African American Studies
Interviewee: Robert Peterson
Interviewer: Dr. Mark Naison, Kathleen Palmer
Date of Interview: August 5, 2009
Summarized by Michael Kavanagh
Born in Brooklyn, December 18th 1926, Peterson has lived in the Bronx most of his life. His Father’s parents were first generation European immigrants from Sweden and Norway, respectively. They both settled in Yonkers, NY, where they first met and later got married. In 1895, Peterson’s father was born in Yonkers, NY. At the beginning of World War I, his father joined the United States Navy as a ship navigator. When World War I ended, his father returned home and worked at the docks in Brooklyn, NY. Peterson’s mother, a first generation Irish immigrant, came to the United States at 26 years old. When his mother first arrived, she worked for a Jewish doctor on 70th Street and Broadway. His mother had a difficult time getting acclimated to life in New York. Peterson’s mother and father met in the 1920s, and despite their distinct European accents, they fell in love and got married.
His family’s first apartment was on Jackson Avenue and 163rd Street in the Bronx. They moved here in an effort to prevent his father from drink heavily on the docks after work. Efforts to curb his father’s habit failed and his family could not continue to afford the apartment. His family moved to 163rd and Tinton Avenue for a brief time, before moving again to a coldwater flat—an apartment with one coal stove and no hot water—on Elton Avenue. During the years of the Great Depression, his family was so poor that some of his younger siblings were cared for by an Aunt and he would stand in bread lines for day old bread. In order to keep warm, he and his siblings used to wear coats to bed and all sleep in the same bed.
During World War II, Peterson remembers seeing kids from his neighborhood slowly go off to war and never come home. To him, it had seemed as if the entire neighborhood went to war—the boys and even some of the women. If you had someone serving overseas, you had a little flags in the window with a little star on it for each member overseas. If one got killed, then it was a gold star. Two of his younger brothers fought overseas. The only time his mother was during the War. She worked from four o’clock until midnight cleaning offices in the Chrysler building, but never told her kids at the time. Peterson believes she did this in order to take her mind off her two sons fighting overseas. He remembers his mother receiving a telegram one day, which read, “John S. Peterson, wounded in action, letter to follow.” His mother paranoid, Peterson later found out his brother had been shot in the leg several times. It was for his injuries sustained in combat that his brother received two purple hearts.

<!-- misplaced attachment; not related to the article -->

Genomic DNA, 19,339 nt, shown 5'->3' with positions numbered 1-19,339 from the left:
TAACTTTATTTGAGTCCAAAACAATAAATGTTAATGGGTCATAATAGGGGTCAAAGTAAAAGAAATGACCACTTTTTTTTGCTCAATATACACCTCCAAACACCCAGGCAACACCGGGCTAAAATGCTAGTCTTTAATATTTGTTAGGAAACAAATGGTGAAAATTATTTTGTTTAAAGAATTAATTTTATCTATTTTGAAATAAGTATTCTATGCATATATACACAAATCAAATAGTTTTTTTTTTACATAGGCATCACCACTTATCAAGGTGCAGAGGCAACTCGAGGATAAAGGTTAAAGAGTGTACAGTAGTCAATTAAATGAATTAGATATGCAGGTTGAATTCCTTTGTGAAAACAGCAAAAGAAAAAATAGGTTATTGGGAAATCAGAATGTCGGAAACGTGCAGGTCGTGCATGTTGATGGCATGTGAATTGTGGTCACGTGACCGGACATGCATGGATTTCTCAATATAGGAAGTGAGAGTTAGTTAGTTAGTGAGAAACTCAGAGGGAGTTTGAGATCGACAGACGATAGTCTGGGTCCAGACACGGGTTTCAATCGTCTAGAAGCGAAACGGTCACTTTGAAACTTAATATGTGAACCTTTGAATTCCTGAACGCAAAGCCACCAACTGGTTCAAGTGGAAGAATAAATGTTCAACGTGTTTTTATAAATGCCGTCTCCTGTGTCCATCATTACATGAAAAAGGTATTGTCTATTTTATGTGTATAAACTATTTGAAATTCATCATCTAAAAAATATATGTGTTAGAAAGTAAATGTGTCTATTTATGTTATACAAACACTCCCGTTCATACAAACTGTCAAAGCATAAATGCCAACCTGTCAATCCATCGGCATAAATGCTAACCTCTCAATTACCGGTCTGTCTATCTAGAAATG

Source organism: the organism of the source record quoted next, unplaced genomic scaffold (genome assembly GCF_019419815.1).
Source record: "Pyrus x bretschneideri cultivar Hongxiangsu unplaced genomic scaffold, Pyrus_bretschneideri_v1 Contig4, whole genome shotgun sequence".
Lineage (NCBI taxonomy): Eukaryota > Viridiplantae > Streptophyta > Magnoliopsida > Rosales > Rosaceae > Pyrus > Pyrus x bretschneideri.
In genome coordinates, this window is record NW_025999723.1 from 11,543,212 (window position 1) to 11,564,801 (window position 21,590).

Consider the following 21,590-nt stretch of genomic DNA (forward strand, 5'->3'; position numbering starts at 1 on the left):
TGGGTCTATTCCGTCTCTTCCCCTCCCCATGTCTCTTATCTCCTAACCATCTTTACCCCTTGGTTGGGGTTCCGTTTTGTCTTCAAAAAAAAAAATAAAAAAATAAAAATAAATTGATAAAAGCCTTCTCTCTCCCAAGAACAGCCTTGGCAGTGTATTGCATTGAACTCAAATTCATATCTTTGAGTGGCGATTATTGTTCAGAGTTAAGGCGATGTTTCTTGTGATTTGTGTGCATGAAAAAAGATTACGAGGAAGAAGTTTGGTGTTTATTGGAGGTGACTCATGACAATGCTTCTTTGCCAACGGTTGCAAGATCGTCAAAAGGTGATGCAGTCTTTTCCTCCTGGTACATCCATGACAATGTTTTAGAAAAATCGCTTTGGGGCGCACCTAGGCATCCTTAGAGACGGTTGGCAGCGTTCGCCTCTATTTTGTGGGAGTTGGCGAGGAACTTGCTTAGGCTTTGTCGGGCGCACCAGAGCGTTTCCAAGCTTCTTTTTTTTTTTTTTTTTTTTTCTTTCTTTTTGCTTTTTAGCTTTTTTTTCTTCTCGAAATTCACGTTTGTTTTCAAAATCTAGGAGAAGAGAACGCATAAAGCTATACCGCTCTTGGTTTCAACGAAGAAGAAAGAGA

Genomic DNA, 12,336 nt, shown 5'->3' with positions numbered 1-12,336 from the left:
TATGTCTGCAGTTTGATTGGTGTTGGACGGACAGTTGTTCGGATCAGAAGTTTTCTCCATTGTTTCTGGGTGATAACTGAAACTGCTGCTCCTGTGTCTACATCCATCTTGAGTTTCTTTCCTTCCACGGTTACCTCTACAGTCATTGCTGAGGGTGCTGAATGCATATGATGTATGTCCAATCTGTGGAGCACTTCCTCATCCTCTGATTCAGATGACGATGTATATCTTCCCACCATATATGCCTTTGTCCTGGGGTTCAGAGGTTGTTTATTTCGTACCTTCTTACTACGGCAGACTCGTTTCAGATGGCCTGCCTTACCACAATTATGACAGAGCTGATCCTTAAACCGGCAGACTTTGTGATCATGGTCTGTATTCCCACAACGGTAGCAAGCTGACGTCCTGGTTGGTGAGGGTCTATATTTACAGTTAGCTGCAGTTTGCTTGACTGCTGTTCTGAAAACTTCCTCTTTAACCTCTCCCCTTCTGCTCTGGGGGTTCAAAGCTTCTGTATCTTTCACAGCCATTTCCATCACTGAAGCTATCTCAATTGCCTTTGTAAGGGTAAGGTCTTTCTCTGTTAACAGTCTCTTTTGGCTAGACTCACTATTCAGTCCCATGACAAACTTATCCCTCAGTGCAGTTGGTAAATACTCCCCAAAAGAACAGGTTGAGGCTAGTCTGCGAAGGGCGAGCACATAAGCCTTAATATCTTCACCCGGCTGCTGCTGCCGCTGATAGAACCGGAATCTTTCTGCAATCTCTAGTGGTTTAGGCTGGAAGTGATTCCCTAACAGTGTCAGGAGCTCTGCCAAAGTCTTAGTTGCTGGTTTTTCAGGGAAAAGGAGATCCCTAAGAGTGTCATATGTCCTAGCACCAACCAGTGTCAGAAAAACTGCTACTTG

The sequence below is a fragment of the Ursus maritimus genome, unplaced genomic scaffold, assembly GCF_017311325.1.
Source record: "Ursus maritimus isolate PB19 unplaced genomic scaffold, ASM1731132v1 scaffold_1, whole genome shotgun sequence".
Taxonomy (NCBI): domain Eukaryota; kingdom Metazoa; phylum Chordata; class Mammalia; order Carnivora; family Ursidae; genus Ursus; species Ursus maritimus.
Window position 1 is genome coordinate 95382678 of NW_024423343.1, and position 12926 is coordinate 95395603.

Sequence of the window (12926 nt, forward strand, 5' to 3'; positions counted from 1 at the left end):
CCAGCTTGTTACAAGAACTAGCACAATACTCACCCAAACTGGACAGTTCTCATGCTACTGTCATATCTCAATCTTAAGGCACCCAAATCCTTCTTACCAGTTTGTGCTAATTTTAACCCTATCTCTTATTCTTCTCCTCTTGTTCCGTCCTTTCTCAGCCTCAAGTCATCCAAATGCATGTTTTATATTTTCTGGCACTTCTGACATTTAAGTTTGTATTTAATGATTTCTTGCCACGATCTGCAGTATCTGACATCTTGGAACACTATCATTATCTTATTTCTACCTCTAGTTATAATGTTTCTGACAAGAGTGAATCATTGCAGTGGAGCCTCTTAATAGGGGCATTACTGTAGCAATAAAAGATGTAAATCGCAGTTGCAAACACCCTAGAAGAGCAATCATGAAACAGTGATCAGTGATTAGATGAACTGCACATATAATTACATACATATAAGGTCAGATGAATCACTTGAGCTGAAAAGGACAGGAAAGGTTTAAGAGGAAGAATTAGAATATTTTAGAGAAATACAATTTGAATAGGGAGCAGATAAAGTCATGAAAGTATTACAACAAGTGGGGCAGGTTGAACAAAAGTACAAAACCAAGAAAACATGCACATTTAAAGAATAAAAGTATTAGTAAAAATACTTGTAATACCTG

Peterson went to elementary school at Saint Peter and Paul (“SPP”) Catholic school on 159th Street and Brook Avenue. He does not remember having to pay tuition due to multiple fundraisers that were conducted by the Sisters of Charity throughout the year. In SPP, he was pushed in order to prepare for the New York State Reagents Exams in 8th grade. Throughout his time at Saint Peter and Paul, Peterson only remembers having one Black student in the entire school. In 1941, Peterson started at Morris High School, which was mostly Jewish with a small group of Black students. While in high school, Peterson never felt pushed to go to college and did not think the school properly informed students about financial aid opportunities available. Thus, once he graduated in 1945, he went to the employment office to look for work.
He trained to be an accountant out of high school but could not find any jobs at the time. Therefore, the unemployment office sent him to work in an Italian glass cutting factory on 30th Street instead. He worked in the factory for two and a half years before being laid off. Then, he heard about accounting positions at Republic Pictures. His neighbor had worked there for several years and told Peterson that she would be able to get him a job. Shortly after applying, he got a job in the accounting department at Republic Pictures. This launched his career.
Peterson personally never encountered tensions between Blacks, Whites or Latinos when living in the Bronx. When living on Elton Avenue, his parents left the door unlocked on most nights. Most people living on Elton Avenue at the time were of European immigrant families. He remembers Latino families began moving into the neighborhood in the early 1960s, but not Blacks. Once the Latinos moved in, Peterson remembers hearing loud music playing in the park across the street most days, sometimes until two and three in the morning. Even though the noise level was not a big source of tension, Peterson viewed it as a disturbance. It was this disturbance that caused many White families to move out of the neighborhood, including the Peterson family in 1965.
He regularly listened to the radio shows of Jack Penny and Bob Hope with his family growing up. His family did not have a television, and instead went to Sunday afternoon movies. His extended family would always gather on Sundays to enjoy a traditional Irish meal prepared by his mother. He was raised and still is a devote Catholic and has been a lector at Saint Peter and Paul’s Church for over forty years. He has witnessed the demographic changes along Elton Avenue reflected in SPP’s congregation today. He knows that Saint Peter and Paul’s Church now offers an African mass specifically for the large Liberian community living in the neighborhood. Peterson remains very involved in the New York Armory and the National Guard’s Old Guard of the City of New York.
Naison, Mark, "Peterson, Robert" (2009). Bronx African American History Project (BAAHP). 8.